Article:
Every week, we highlight some of our favorite releases in a handy list. Although we try to cover as much new music as possible, there are so many stellar releases to talk about. Consider this our genre-diverse guide to songs we have on repeat.

Follow our playlist featuring these tracks and more on Spotify or Apple Music.

1

Clubz - "Cáile" ft. Buscabulla

After years of infectious singles, festival appearances, and starving fans with minimal output, Mexican duo Clubz have finally released their highly anticipated debut album Destellos. One of three collaborative songs on the record, “Caile” is a funky Caribbean bop featuring Buscabulla’s Raquel Berrios that takes Clubz’s retro-pop grandeur out of the stadium and onto a beachside cocktail party, radiating glamour and glitter with every pluck of the prominent bass. –Richard Villegas

2

Empress Of - "Love for Me"

Fall down the cascades of Lorely Rodriguez’s satisfyingly lovely pop vocals. Lyrics smack of the non sequiturs that you’re bound to spurt in those emotionally labyrinthine arguments with your recent ex. Because of that fidelity, this track has our vote for morning-time singing-in-the-hairbrush soundtrack this week. –Caitlin Donohue
3

Native Sun - "Big Succ (ess)"

Nowadays, slash-and-burn guitar solos and big rock choruses are more commonly heard when nostalgia acts play arena shows, but New York’s Native Sun makes them sound fresh and dangerous again. A cry against the injustices of our current reality, “Big Succ (ess)” will have you believe rock can still save the world. –Marcos Hassan

4

Kamerum - "Igboro"

With “Igboro,” Cuban artist and Ifá priest Kamerum pays tribute to the heated streets of Santiago de Cuba. The city has shaped him and his craft, so it’s only natural that he chose hip-hop, guaracha, and ragga to soundtrack this song. Between a heavy trap beat, faraway horn samples, and Afro-Cuban percussion, his words hit, half-rapped, half-chanted in Yoruba, and we get a real taste of his story. –Cheky

5

Juan Ingaramo – “Lo De Adentro”

Argentine indie pop singer Juan Ingaramo has been getting fans hot and bothered for months with a series of club-friendly singles lacing together trap, dembow, and R&B in the lead up to his forthcoming album, out in October. His latest release, “Lo De Adentro,” is a polished earworm about prioritizing what’s in someone’s heart versus what’s in their pants – but judging by his cheeky tone, he’ll likely try to get into both before the night is out. –Richard Villegas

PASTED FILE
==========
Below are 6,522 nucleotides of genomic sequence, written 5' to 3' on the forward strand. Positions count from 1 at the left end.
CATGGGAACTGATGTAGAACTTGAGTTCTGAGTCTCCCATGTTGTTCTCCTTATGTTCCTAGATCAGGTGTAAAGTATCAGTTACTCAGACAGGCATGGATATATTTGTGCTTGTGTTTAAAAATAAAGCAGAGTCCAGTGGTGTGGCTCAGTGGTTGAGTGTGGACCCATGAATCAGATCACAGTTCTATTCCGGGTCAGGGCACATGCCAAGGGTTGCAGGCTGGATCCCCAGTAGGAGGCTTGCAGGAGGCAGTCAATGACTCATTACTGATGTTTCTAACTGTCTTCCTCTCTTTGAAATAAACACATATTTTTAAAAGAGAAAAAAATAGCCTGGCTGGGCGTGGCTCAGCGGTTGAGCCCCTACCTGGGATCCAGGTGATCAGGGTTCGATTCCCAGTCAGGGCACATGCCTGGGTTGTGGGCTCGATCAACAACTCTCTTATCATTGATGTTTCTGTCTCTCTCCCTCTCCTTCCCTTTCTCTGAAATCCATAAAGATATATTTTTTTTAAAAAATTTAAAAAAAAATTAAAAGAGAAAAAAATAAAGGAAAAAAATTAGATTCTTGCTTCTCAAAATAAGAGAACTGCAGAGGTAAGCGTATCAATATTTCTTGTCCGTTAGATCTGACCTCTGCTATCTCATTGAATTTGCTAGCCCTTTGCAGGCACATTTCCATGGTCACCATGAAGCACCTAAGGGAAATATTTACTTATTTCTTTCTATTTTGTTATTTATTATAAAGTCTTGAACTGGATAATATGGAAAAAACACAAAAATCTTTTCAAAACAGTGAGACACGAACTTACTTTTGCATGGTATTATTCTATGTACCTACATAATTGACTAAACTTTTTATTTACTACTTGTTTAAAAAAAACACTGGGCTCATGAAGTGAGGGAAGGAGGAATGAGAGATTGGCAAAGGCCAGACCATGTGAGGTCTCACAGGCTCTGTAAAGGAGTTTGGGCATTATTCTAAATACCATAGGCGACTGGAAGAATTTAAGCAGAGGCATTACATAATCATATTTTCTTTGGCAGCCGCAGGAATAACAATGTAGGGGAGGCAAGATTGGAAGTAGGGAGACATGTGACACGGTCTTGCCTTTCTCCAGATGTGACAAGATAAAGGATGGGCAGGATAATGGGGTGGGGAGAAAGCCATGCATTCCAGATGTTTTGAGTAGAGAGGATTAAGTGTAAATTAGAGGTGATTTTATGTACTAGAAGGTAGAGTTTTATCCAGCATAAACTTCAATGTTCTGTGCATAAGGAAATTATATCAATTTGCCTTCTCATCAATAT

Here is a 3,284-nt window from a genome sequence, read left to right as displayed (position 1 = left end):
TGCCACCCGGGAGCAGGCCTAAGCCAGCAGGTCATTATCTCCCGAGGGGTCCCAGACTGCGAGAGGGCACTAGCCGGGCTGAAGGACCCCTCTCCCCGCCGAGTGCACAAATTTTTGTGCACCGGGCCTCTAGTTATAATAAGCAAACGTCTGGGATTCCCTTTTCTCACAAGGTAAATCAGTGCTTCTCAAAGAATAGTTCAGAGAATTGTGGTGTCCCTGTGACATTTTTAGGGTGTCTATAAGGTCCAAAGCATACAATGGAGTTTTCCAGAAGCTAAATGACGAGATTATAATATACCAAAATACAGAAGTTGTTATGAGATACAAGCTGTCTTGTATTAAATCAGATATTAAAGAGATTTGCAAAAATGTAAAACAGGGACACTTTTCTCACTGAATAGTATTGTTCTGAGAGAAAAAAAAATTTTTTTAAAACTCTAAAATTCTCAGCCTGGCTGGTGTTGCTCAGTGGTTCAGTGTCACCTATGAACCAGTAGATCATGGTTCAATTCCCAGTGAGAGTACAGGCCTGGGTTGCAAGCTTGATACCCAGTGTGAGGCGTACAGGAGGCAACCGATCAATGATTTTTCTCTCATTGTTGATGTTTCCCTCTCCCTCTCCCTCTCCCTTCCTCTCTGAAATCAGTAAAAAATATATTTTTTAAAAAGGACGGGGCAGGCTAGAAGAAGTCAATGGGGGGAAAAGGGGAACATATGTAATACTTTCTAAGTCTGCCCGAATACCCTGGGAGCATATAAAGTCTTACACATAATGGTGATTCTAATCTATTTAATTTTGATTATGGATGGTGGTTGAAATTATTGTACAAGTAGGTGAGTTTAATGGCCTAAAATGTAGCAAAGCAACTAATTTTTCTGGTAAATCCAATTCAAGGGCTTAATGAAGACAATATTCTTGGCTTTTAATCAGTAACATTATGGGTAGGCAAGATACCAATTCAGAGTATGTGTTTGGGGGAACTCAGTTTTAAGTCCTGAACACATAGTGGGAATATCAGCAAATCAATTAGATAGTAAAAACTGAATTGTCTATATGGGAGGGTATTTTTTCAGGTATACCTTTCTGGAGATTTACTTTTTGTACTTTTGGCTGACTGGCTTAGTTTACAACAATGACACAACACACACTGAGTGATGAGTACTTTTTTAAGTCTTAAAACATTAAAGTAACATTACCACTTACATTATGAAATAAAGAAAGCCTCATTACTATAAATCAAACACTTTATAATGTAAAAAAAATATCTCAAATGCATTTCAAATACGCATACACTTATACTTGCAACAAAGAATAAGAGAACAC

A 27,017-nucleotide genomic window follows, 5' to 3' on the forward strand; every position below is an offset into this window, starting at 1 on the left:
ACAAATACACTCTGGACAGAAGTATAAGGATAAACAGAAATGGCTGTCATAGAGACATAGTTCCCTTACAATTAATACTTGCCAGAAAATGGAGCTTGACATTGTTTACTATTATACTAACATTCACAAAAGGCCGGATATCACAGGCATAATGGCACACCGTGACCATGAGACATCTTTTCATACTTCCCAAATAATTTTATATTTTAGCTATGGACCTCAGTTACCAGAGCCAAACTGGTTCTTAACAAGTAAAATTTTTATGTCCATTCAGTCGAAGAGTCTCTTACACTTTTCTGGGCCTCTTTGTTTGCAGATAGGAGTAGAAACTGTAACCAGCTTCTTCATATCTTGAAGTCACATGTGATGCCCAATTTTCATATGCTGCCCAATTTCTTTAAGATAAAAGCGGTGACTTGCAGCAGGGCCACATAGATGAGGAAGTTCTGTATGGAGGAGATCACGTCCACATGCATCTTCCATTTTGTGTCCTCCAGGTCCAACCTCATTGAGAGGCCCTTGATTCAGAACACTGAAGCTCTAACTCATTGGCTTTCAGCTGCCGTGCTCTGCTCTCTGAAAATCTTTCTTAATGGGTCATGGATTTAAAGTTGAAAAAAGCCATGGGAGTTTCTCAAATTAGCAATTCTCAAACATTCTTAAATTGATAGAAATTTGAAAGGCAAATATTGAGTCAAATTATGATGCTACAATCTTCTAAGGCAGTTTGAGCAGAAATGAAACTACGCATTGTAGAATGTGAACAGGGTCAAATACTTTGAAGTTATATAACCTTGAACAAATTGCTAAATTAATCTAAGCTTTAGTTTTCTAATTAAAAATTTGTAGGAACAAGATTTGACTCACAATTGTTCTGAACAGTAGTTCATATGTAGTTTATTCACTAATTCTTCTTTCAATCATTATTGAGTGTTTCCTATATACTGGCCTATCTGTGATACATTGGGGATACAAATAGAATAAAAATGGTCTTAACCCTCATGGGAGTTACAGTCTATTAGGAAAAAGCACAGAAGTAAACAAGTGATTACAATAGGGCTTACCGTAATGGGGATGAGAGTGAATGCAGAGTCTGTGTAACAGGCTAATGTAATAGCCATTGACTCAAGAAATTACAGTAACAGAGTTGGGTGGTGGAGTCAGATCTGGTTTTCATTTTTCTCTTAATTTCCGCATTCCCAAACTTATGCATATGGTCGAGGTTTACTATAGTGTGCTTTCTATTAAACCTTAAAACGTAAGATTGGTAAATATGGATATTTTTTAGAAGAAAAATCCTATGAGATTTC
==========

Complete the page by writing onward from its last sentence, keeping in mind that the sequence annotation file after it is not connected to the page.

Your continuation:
6

Tatiana Hazel - "Sí o No"

In the first moments of “Sí o No,” Tatiana Hazel’s signature warble suddenly starts giving Shakira feelings. Chalk it up to the song’s bare guitar jangle and tambourines, but note the signs that Hazel is entering a richer vocal spread as the Chicago musician progresses in her career. –Caitlin Donohue

7

Elsa y Elmar - “Nadie Va”

It’s safe to say that with her new song “Nadie Va,” together with her last few singles, former Colombian folkster Elsa y Elmar has made a full transition into urbano. After taking a shot at pop-dembow and dancehall, she tackles the current strain of R&B/trap to sing about an old love she just can’t seem to shake off – one that’s better to keep as a distant dream. –Cheky

8

Branko - “Stand By” (ft. Umi Copper)

If there’s one producer who can warp celebratory genres like funk carioca and samba enough to do what he pleases with them, it’s Branko. “Stand By,” the second single off his upcoming Atlas follow-up, vibrates with rhythm, but Branko is more interested in moving us emotionally, with help from soulful vocals by L.A. newcomer Umi Cooper. By the end we can finally wipe our tears and let our bodies loose. –Cheky

9

Gaspar Peralta - “VII”

“VII” is a movement from Gaspar Peralta’s long-take album Entre el clamor a coro de las estrellas del alba. Peralta uses equal parts classical composition and electronic production to teleport us to a deserted place eroded by time, where ghostly sounds remind us of what was and never will be again. –Cheky

10

Dietscha Jung - “k royal con las de harina"

Dietscha Jung is the project of Mexican guitarist and producer Carlos Bergen Dyck, whose new album Hola is a whimsical and at-times absurd journey through his Mennonite background and ongoing battle with depression. Stand out track “k royal con las de harina” perfectly synthesizes the album’s sound, as well as Dyck’s sense of humor, colliding booming horns and fuzzed-out guitars in a track reminiscent of old-school hip-hop samples with a silly tortilla-inspired twist. –Richard Villegas

11

Kibi James - "Cada Día"

This week sucked, but luckily I had an ace in my sleeve – a two-song EP by this slick, self-described “all-girl rock group” from Atlanta. “Cada Día” is a languorous come-to-my-window kind of moment, a fanciful, self-assured proposition that can only be accepted. –Caitlin Donohue

12

De La Ghetto ft. Plan B - "Cogelo Pa' Ti"

The Puerto Rican rapero dropped his Mi Movimiento LP this week and one standout is this insistent dancefloor directive that features the beloved duo of Chencho and Maldy, in their loverboy element on an exuberantly electronic track. –Caitlin Donohue

13

Valdo Vinoz ft. Meny Mendez - “Agüita de Piña”

“Agüita de Piña,” Valdo Vinoz’s latest single on Mexican giants Worldwide Records, sounds as refreshing as its title promises, as it blends dembow riddims, cumbia, and tropical bass so smoothly it can surely quench anyone’s thirst. We might need a refill over here. –Cheky

14

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